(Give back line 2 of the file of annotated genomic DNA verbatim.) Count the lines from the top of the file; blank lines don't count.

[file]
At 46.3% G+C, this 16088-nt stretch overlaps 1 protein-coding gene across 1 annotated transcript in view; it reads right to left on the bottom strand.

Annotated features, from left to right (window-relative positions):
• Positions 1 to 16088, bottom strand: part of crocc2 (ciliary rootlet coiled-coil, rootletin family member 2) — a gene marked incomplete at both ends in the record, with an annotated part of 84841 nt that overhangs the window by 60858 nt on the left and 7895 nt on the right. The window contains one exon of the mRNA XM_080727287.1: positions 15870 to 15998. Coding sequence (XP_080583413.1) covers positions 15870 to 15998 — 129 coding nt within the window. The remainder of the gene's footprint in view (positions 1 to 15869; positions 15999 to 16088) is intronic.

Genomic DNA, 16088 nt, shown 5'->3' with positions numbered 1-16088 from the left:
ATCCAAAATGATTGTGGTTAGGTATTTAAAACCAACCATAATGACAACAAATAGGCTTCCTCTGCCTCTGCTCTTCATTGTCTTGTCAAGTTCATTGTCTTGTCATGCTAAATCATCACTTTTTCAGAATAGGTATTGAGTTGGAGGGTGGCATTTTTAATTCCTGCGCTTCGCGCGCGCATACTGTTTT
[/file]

Annotated features, from left to right (window-relative positions):